Bio
      Born in Taipei, Chih-Ying Lay came to Canada in 2008 to obtain his Ph.D. in Microbiology at McGill University. Stories from his first collection, The Escapist, published in Taiwan in 2008, have been awarded the Formosa Literature Prize and the Liberty Times Literature Prize. He has published a novel, The Ideal Family (2012), and another collection of short fiction, The Comic Lives of Losers (2016). A guest broadcaster both in Taiwan and for Radio Canada International in Montreal, he sings in Ensemble Sainte-Anne Singers and Musica Orbium and works as a senior research scientist in Montreal.

      Darryl Sterk has been translating Mandarin-language fiction from Taiwan and occasionally from China for a dozen years, most notably Wu Ming-Yi's two novels The Man With the Compound Eyes (Harvill Secker, 2013) and The Stolen Bicycle (Text, 2017), which was longlisted for the Booker International. He also translated Xue Yiwei's Shenzheners (2016) and Dr. Bethune's Children (2017) for LLP. Originally from Edmonton, Darryl Sterk lives in Hong Kong.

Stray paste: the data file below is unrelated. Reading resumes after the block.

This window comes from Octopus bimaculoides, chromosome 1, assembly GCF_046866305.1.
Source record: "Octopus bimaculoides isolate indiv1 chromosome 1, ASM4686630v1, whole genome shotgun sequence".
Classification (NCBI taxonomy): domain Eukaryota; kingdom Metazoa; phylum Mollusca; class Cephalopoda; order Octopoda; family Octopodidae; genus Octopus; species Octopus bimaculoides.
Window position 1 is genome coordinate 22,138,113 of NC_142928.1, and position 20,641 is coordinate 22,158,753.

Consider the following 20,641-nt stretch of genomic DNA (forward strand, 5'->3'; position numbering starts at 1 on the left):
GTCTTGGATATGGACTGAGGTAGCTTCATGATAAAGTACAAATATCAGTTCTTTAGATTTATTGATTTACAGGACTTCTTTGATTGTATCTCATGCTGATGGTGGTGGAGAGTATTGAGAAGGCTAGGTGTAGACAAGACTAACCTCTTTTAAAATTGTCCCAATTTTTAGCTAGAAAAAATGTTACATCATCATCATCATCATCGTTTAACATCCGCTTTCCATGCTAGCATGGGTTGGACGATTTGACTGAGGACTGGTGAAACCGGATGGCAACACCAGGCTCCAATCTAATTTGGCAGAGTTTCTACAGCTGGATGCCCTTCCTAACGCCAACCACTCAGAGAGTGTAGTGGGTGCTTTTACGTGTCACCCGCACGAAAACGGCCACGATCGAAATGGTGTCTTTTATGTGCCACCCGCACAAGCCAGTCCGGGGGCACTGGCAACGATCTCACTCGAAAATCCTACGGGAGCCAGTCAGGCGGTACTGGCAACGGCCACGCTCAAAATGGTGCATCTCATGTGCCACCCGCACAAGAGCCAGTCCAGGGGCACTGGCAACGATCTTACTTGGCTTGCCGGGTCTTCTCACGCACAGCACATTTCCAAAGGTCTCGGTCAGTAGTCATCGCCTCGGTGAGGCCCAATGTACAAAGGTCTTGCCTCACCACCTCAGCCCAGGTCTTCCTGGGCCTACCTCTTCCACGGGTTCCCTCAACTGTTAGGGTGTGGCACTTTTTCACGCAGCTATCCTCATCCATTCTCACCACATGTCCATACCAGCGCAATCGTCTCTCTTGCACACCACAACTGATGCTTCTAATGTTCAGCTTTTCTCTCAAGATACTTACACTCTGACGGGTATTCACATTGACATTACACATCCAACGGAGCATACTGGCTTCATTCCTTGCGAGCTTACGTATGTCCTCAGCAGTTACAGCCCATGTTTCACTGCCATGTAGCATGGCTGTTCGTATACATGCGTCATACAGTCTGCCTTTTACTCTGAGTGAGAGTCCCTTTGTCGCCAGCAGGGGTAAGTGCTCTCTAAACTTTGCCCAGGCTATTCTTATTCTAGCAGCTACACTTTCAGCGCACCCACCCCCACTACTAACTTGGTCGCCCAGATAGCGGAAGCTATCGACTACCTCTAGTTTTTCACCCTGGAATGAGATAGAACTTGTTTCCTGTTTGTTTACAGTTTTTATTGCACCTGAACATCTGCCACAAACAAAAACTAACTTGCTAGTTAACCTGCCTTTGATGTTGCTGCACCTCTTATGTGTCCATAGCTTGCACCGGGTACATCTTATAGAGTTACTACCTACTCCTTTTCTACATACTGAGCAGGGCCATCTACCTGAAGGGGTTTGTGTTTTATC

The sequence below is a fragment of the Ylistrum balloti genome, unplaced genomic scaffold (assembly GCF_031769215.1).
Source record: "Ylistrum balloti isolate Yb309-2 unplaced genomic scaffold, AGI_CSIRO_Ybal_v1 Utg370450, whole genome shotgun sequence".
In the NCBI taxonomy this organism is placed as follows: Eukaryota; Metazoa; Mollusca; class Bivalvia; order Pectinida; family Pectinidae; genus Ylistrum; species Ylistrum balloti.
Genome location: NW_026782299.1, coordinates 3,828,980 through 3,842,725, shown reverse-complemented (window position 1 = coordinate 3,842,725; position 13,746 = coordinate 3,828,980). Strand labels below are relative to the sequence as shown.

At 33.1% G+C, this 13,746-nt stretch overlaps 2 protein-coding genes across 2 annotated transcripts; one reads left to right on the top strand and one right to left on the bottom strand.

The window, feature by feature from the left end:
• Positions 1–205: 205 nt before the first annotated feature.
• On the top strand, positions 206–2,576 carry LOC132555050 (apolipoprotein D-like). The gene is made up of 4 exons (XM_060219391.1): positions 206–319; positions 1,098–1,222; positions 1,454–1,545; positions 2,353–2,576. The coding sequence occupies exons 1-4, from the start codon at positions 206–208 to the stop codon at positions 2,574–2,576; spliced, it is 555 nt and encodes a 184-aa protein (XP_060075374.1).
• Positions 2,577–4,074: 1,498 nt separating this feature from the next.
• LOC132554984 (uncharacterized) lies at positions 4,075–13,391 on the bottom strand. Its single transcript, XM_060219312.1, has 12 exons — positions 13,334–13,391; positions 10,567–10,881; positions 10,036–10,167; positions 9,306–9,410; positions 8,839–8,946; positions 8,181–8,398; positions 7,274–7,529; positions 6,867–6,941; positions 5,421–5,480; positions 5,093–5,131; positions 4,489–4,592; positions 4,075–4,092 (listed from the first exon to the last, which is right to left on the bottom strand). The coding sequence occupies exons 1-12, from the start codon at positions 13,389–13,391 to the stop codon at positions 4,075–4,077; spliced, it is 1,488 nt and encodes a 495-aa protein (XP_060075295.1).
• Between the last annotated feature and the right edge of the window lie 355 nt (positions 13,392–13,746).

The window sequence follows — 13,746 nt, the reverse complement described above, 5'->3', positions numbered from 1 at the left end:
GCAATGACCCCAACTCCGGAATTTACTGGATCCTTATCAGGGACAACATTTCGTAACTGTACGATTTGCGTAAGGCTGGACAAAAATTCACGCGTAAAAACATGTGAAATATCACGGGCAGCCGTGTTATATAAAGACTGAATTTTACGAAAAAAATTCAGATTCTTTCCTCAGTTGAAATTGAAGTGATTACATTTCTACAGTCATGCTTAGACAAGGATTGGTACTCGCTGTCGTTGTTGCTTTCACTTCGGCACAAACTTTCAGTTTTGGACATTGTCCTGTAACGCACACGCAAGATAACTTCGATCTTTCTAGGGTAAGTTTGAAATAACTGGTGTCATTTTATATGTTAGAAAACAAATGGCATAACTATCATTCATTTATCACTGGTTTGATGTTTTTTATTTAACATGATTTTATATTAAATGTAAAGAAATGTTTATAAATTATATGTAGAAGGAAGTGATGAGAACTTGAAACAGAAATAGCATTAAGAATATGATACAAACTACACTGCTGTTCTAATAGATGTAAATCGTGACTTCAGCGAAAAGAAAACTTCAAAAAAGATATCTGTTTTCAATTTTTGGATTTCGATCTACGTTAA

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  • 9
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    Dr. Bethune's Children Xue Yiwei Canada, Darryl Sterk Canada
    9781988130514 Paperback FICTION / Asian American Publication Date:September 02, 2017
    $18.95 CAD 5 x 8 x 0 in | 0 lb | 280 pages Carton Quantity:32 Canadian Rights: Y Linda Leith Publishing
    • Marketing Copy

      Description
      Xue Yiwei's life has been marked by that of the legendary Montreal surgeon Norman Bethune, who died in China in the cause of Communism. Like other Chinese of his generation - the generation that has turned China into the world power it is today - Xue Yiwei was inspired by Dr. Bethune's example during the Cultural Revolution. But unlike his peers, he went to the lengths of moving to Montreal, where he has lived for sixteen years as a writer acclaimed in China and - until now - unknown in Canada. This subversive novel is the story that only he could write.Dr. Bethune's Children, which is banned in China (it is available only in a Chinese language version published in Taiwan), focuses on individual lives marked by some of the traumatic events of recent decades that have been veiled by official secrecy. In showing us the effects of the distress and repression that have marked his whole generation, Xue Yiwei unveils the human heart.